Esports regulators need their head in the game

Whilst the 2020 pandemic may have brought esports out of the shadows and into our living rooms – lack of regulation in the esports betting space will hold back the industry, according to experts.

Asia is home to the largest audience of esports players and fans in the world. More than $519 million in esports revenue was recorded in 2019, and Asia is also home to 510 million esports fans, according to Niko Partners. However, esports specific regulation has not caught up with the trend, and esports betting regulation is even further behind, with only a handful of jurisdictions globally having created licensing and laws to regulate the activity.

The United States and Europe are seen as the most advanced in this space, whilst Asia is lagging far behind with many jurisdictions still operating on decades-old rules that limit any and all forms of gambling.

A lot of this is down to the gambling regulators, who have become known for being slow to adapt to innovation, the highly politicized nature of gambling, and a general lack of knowledge about what esports is, all of which ensures that any advancement in the space must be fought tooth and nail.

In India, the All India Gaming Federation (AIGF) noted that establishing a clear regulatory framework for India’s esports market would likely drive significant investment from venture capital funds, potentially eight to ten times the current levels.

 

“Digital sports need to be recognized and need to have a proper construction of rules and regulations,” AIGF CEO Roland Landers wrote in a report. “This won’t just assist to scale the game, but help make it a viable career option for individuals.”

 

The country hasn’t begun even thinking about legalizing betting on esports, though proponents are pushing for the legalization of traditional sports betting. The country also has a healthy skill-based and fantasy sports market.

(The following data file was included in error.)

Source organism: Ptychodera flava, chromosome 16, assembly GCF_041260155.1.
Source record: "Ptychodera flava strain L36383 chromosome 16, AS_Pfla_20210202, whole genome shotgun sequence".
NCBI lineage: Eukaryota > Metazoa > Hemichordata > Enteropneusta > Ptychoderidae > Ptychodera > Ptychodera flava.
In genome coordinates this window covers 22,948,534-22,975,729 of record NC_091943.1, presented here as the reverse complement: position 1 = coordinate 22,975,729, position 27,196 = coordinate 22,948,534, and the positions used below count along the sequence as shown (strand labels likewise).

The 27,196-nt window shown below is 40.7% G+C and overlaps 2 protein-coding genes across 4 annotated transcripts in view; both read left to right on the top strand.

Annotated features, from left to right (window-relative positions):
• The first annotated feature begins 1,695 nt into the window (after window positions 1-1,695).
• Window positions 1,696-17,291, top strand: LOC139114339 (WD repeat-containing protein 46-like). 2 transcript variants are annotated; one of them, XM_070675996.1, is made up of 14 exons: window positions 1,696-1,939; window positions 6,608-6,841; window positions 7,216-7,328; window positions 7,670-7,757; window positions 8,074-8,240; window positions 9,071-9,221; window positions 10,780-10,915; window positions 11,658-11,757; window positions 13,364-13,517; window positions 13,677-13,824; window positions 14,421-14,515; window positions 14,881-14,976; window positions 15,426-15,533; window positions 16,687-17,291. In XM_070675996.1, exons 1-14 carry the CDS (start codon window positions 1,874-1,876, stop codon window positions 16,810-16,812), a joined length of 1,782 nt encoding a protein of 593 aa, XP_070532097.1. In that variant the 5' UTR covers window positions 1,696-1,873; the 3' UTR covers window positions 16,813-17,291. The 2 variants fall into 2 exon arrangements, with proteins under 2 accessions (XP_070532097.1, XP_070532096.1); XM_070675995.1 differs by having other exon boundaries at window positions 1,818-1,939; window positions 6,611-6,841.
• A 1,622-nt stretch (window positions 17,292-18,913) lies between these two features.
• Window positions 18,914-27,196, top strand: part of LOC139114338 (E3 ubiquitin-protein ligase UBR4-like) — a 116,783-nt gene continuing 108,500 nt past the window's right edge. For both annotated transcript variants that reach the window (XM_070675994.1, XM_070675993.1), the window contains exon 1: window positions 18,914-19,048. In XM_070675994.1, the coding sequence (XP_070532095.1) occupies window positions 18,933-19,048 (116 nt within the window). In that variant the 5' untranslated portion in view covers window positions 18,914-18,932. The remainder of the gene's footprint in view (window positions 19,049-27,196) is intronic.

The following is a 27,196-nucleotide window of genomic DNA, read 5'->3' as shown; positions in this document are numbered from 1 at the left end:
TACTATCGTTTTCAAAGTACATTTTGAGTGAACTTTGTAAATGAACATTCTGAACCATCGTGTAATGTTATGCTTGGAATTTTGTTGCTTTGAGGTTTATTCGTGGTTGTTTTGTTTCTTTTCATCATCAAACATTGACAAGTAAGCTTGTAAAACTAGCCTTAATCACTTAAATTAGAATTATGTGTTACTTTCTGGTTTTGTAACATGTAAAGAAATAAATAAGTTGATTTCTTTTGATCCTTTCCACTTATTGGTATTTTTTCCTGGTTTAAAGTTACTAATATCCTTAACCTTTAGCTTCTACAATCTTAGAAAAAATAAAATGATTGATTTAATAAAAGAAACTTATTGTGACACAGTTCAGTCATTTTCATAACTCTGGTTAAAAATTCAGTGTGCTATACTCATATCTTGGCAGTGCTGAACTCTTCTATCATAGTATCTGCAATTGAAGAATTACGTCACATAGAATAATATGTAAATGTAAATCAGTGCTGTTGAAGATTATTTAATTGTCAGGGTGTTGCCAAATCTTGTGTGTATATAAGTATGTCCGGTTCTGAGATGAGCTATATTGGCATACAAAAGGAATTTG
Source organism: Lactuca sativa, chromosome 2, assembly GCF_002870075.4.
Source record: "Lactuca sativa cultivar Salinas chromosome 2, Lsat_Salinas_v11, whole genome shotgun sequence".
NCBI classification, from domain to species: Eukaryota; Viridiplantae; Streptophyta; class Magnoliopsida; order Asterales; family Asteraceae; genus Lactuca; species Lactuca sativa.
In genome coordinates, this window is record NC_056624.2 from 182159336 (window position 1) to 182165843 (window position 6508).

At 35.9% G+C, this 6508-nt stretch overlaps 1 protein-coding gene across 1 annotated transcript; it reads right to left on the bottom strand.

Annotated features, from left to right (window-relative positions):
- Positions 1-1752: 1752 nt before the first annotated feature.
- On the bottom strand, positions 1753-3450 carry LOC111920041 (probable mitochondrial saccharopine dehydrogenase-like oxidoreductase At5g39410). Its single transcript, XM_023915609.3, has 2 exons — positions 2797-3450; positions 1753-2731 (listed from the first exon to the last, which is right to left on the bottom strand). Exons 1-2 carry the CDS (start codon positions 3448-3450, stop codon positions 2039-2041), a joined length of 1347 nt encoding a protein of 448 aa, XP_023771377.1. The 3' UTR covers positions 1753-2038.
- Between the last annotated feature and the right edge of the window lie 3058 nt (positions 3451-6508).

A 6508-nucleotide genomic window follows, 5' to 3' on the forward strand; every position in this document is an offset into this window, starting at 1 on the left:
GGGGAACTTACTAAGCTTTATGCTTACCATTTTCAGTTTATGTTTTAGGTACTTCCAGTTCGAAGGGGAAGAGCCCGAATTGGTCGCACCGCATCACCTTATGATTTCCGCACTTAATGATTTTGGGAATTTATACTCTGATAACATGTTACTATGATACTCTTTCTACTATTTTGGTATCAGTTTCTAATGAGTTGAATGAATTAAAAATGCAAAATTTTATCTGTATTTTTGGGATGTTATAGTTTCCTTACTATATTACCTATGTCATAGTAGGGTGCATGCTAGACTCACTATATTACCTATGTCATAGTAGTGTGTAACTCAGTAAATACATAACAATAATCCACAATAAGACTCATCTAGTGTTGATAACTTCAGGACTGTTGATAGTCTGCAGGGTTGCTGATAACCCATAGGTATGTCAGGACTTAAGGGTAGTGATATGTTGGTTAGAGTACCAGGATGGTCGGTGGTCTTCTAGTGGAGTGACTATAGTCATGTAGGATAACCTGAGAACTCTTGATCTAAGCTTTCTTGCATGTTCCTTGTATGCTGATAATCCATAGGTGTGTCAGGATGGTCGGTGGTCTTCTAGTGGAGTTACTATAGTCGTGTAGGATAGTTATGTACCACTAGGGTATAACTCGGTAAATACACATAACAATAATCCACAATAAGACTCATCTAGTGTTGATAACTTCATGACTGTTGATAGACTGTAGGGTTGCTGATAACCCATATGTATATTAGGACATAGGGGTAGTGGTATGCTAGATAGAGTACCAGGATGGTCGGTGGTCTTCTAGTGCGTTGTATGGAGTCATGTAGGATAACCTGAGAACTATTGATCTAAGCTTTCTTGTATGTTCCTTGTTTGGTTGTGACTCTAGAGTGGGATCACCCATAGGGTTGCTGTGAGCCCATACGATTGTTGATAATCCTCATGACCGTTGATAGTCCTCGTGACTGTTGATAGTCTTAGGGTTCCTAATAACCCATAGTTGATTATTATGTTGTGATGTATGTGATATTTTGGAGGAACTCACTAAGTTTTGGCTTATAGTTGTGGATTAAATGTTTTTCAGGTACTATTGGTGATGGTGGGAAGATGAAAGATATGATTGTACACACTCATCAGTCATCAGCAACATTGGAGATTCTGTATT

brett abarbanel esports regulator

Brett Abarbanel, Ph.D. Director of Research International Gaming Institute on October 27, 2016. (Josh Hawkins/UNLV Photo Services)

Brett Abarbanel, Director of Research at the University of Nevada, said earlier this year that, “the biggest challenge for anybody getting involved in regulating esports is that the industry is constantly changing and evolving.

Roger Quiles Esports regulartorThose in the know understand that things change quickly in the world of esports, meaning that esports regulators who only possess knowledge relating to wagering on traditional sports will be operating in a constant knowledge deficit”, said Roger Quiles, an esports-dedicated attorney based in the U.S.

“Back in 2015, the esports industry turnover was around three months. So that means every three months, there would be a seismic shift in the esports space that would fundamentally alter how people in the industry would structure their businesses and contracts,” he said, during a conference in January.

“I think there is a huge amount of understanding that isn’t present in esports. Because there hasn’t been that kind of exposure to esports as a general trading product.

The current most popular titles around the world include Dota 2, Counterstrike: Global Offensive, Fortnite, League of Legends, StarCraft II, Player Unknown Battlegrounds (PUBG), Overwatch and Hearthstone, though the list differs in China, for example, which favors unique titles such as Honor of Kings,  Arena of Valor, and Crossfire, along with the mainstream titles.

Chris Kissack esports regulatorsOne regulator, however, has been particularly nimble in establishing regulations for esports betting, including the setting up of regulations relating to skin betting, and cryptocurrency several years ago. “Very early on we ran workshops and got groups together whether that be data centers or CSPs, law firms, to bring them around a table and discuss pain points and what’s to come,” explains Chris Kissack, Head of Esports at Digital Isle of Man.

Ultimately, esports regulators need to try and immerse themselves as much as possible.

 

“The esports industry is so fast-moving, and trying to put a pin in something like that can be quite daunting. Ultimately, don’t be afraid to play some games. Whether you’re a consultant or regulator or betting operator trying to bring on new products.”

“Play the games. You don’t need to become a master at anything. As with anything, you need to dive in. Don’t be afraid to catch geek,” said Kissack.

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Asia Gaming Brief is a market intelligence, events, and networking company focused on Asia Pacific’s rapidly expanding gaming industry. Our vast network of contacts across Asia’s land-based and online gaming industries means we have our finger on the pulse of all things gaming, from the latest trends and hottest products through to changes in regulation and emerging jurisdictions. AGB’s daily eBrief and AGB Nippon (in Japanese) provide readers with in-depth articles and breaking news updates, while our bi-monthly print publication Asia Gaming Briefings provides essential information and updates across 22 jurisdictions.

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